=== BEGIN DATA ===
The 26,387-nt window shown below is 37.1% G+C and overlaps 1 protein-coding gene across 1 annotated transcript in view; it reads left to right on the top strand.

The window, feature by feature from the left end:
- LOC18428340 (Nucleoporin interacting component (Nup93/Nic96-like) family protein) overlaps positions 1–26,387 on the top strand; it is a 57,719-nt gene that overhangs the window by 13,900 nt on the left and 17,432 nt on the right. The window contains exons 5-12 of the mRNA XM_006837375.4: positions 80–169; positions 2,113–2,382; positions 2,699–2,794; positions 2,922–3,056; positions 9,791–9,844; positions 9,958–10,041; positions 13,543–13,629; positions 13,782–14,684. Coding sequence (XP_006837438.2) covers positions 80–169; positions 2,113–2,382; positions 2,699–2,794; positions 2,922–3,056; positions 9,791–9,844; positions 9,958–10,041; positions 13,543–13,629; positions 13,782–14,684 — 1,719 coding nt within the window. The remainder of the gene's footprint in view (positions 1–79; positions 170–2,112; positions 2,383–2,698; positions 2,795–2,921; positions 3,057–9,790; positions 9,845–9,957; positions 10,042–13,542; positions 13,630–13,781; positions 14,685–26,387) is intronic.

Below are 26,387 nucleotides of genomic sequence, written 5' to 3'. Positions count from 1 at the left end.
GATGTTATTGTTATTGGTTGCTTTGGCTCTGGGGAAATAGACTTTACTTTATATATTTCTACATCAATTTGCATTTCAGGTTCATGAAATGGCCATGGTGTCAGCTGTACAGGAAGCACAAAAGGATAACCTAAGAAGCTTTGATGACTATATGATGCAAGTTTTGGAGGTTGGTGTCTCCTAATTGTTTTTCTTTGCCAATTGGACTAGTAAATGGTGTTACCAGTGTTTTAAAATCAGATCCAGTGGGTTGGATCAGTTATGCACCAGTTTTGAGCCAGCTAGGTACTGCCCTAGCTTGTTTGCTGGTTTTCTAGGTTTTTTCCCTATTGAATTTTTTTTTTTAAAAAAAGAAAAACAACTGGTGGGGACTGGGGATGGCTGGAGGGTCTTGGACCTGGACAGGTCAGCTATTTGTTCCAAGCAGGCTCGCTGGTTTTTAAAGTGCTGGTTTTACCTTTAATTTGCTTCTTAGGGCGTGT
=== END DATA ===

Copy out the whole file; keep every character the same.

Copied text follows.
The 26,387-nt window shown below is 37.1% G+C and overlaps 1 protein-coding gene across 1 annotated transcript in view; it reads left to right on the top strand.

The window, feature by feature from the left end:
- LOC18428340 (Nucleoporin interacting component (Nup93/Nic96-like) family protein) overlaps positions 1–26,387 on the top strand; it is a 57,719-nt gene that overhangs the window by 13,900 nt on the left and 17,432 nt on the right. The window contains exons 5-12 of the mRNA XM_006837375.4: positions 80–169; positions 2,113–2,382; positions 2,699–2,794; positions 2,922–3,056; positions 9,791–9,844; positions 9,958–10,041; positions 13,543–13,629; positions 13,782–14,684. Coding sequence (XP_006837438.2) covers positions 80–169; positions 2,113–2,382; positions 2,699–2,794; positions 2,922–3,056; positions 9,791–9,844; positions 9,958–10,041; positions 13,543–13,629; positions 13,782–14,684 — 1,719 coding nt within the window. The remainder of the gene's footprint in view (positions 1–79; positions 170–2,112; positions 2,383–2,698; positions 2,795–2,921; positions 3,057–9,790; positions 9,845–9,957; positions 10,042–13,542; positions 13,630–13,781; positions 14,685–26,387) is intronic.

Below are 26,387 nucleotides of genomic sequence, written 5' to 3'. Positions count from 1 at the left end.
GATGTTATTGTTATTGGTTGCTTTGGCTCTGGGGAAATAGACTTTACTTTATATATTTCTACATCAATTTGCATTTCAGGTTCATGAAATGGCCATGGTGTCAGCTGTACAGGAAGCACAAAAGGATAACCTAAGAAGCTTTGATGACTATATGATGCAAGTTTTGGAGGTTGGTGTCTCCTAATTGTTTTTCTTTGCCAATTGGACTAGTAAATGGTGTTACCAGTGTTTTAAAATCAGATCCAGTGGGTTGGATCAGTTATGCACCAGTTTTGAGCCAGCTAGGTACTGCCCTAGCTTGTTTGCTGGTTTTCTAGGTTTTTTCCCTATTGAATTTTTTTTTTTAAAAAAAGAAAAACAACTGGTGGGGACTGGGGATGGCTGGAGGGTCTTGGACCTGGACAGGTCAGCTATTTGTTCCAAGCAGGCTCGCTGGTTTTTAAAGTGCTGGTTTTACCTTTAATTTGCTTCTTAGGGCGTGT